I have a business that I own. For me, all of my compensation is deferred. I don’t take out a salary, everything the company takes in goes to the company. From time to time, when either things are going especially well for the company or when I really need the money, then I take out my compensation. This is not unusual – this is how small businesses operate all the time. You put the business and it’s growth first, but in the end, you get to decide if/when/how much to take out for yourself.
Locke and if you use that business to buy a Senate seat then that is a different story all together.
Sometimes I’m lucky if I can afford to buy groceries, so I think a Senate seat is a bit of a stretch…:)
But our campaign laws are such that individuals can use their own funds with much less restrictions than donor funds. It sounds like that’s your gripe & you’re focusing on Johnson is misdirected. In Wisconsin, Kohl blazed this trail, and there’s a long list of rich people from both parties who’ve self-funded.
true but Kohl, F James, etc… have never been so bold before to do it the way the ROJO did. He said he was going to spend “his own money” and then a couple months after the election he negotiated with himself a payout that more than covered the amount of money “HE” spent on his race. Maybe its legal(but it shouldnt be) and maybe he did not cross the line but he came awful close……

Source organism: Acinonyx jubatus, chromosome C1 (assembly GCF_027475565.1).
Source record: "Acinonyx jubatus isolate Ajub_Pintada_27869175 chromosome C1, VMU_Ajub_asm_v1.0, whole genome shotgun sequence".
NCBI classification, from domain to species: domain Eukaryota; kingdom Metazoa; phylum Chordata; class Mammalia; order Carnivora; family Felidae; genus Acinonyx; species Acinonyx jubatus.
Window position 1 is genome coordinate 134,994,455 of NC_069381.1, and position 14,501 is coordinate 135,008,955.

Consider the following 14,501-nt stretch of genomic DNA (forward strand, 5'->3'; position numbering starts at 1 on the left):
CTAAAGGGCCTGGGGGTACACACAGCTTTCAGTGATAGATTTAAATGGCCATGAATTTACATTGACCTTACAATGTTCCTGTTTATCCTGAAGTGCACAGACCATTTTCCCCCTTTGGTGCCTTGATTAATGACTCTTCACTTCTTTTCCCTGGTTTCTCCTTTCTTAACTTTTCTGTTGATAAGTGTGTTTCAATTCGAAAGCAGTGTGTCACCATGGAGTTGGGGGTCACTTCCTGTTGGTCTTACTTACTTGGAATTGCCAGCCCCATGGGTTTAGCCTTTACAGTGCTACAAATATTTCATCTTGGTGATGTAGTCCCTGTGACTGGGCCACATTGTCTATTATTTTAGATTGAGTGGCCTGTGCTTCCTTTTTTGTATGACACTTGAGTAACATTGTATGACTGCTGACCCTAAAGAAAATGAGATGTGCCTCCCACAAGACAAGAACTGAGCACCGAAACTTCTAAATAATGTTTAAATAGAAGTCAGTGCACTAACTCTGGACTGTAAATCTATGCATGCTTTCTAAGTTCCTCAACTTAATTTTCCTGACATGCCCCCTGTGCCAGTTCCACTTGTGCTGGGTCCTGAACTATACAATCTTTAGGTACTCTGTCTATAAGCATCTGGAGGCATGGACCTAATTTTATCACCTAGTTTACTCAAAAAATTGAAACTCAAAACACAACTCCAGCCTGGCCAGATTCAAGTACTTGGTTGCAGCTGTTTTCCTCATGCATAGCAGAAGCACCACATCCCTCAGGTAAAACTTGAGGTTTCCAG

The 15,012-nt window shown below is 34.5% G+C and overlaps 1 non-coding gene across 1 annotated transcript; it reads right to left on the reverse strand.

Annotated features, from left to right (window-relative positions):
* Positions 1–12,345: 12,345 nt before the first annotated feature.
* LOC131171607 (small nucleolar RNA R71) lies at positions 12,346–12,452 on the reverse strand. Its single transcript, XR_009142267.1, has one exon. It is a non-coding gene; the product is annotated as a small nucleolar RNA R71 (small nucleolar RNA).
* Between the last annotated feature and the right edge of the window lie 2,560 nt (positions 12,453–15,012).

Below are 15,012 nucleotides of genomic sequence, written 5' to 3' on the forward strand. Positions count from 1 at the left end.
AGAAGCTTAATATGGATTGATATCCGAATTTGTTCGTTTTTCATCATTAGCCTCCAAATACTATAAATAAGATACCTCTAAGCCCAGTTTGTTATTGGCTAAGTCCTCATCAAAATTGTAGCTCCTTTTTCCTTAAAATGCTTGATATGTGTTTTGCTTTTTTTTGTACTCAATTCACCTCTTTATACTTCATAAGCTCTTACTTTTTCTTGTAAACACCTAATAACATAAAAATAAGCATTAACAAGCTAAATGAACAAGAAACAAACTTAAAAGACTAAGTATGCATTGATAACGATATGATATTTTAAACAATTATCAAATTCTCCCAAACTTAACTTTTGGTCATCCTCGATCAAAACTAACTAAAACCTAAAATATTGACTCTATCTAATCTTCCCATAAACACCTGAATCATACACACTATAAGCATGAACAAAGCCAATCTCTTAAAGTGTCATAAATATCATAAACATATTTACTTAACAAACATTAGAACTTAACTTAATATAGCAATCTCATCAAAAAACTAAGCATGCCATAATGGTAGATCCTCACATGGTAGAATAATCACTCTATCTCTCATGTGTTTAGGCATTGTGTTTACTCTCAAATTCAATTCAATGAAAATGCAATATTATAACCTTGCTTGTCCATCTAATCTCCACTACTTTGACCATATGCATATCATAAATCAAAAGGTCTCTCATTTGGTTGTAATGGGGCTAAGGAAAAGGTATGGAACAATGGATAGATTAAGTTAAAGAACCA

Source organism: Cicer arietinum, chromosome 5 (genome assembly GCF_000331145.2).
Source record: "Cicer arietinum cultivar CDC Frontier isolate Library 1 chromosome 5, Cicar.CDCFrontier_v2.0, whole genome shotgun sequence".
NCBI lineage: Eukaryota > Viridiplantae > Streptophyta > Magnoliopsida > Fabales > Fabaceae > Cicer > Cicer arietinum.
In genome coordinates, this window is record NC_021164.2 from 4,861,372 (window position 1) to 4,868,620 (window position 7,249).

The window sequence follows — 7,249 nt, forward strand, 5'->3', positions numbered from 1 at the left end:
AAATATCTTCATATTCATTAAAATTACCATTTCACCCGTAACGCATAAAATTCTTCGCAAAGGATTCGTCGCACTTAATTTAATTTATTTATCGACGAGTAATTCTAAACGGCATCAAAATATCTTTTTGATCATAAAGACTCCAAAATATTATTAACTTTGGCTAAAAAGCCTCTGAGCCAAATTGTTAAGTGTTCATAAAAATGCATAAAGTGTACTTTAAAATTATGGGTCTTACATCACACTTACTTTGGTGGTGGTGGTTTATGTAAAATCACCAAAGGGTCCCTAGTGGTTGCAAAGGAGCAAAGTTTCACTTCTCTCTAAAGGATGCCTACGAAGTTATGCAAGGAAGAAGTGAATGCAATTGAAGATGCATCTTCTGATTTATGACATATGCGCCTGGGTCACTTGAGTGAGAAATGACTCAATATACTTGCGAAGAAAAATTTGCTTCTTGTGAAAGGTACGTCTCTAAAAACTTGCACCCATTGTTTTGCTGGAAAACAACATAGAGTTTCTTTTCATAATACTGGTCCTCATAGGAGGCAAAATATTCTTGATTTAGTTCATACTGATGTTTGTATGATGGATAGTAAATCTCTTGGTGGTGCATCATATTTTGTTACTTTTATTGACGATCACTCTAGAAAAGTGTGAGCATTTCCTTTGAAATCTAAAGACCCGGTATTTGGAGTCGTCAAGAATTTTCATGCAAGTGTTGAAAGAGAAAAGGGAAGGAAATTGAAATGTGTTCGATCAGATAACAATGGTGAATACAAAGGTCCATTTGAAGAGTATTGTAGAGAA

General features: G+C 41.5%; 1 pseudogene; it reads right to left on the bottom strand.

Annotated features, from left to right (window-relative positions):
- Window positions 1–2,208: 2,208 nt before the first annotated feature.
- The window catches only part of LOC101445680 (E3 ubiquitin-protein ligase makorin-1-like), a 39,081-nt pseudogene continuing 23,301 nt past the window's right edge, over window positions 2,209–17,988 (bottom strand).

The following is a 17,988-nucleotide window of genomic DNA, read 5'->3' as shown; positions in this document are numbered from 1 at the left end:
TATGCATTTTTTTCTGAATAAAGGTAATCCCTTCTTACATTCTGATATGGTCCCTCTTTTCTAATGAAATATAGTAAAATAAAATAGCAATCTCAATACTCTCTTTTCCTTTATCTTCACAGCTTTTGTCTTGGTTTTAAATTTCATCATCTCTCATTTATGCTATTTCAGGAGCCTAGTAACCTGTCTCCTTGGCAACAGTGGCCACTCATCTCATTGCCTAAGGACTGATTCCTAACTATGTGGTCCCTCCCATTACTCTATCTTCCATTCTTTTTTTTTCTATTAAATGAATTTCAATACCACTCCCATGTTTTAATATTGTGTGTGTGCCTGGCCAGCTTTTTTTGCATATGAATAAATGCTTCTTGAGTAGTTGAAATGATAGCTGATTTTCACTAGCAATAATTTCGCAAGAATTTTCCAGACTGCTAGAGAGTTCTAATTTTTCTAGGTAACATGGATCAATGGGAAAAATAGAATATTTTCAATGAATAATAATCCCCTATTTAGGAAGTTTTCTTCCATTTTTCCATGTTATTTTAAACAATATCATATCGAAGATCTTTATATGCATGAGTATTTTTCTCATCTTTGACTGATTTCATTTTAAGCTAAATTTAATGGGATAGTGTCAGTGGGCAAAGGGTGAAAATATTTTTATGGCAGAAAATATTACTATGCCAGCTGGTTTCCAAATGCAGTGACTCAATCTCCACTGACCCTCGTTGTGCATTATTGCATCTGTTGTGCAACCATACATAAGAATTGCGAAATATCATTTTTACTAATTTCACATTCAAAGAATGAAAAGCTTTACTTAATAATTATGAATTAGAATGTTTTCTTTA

Then to top it all off, the citizen legislator, answers with “I don’t have to explain it any further to someone like you.” seriously? who does he have to explain it to?
But again, the time frame really is irrelevant. It was his money all along – he just hadn’t pulled it out yet. That’s what deferred comp. is.
To your other point, while I’d argue that he is well within his rights to take his own money out with a wide degree of latitude (obviously so long as it’s not illegal) and while I’d also argue that it’s his right to say, “None of your business” I’ll also say that it’s a poor decision. He’s certainly shown the inexperience of being a novice candidate/politician. There are a lot of places where I think we ask too much of politicians – pry too much into their personal lives. But it’s not unreasonable at all to expect more disclosure of elected and appointed public officials than private individuals.
So can he say, “NOYB”? Sure. Should he? Nope. Sorry if people see this as a distinction without a difference, I don’t.
Jeff, the simple answer to your question, “To whom does he [HAVE] to explain it”, is, objectively speaking, the IRS and the FEC:
Good luck with that, Ron.
P.S. Locke, you might want to read the linked article before you post any further comments.
I appreciate your concern, but I’ll trust the guidance of my tax adviser over you or the Daily Kos.
It’s also amusing to imagine internet posters and political pundits pretend they know more about the tax implications in this situation than whoever Johnson pays to do his. I really find it difficult to believe he doesn’t have real experts in the field on retainer. Aside from the completely unsupported assumption that there is nothing in writing, there are a ton of exemptions to the rules. And of course most of the rules cover executives – when you add being an owner into the mix, there’s a whole world of other options with capital/equity payouts.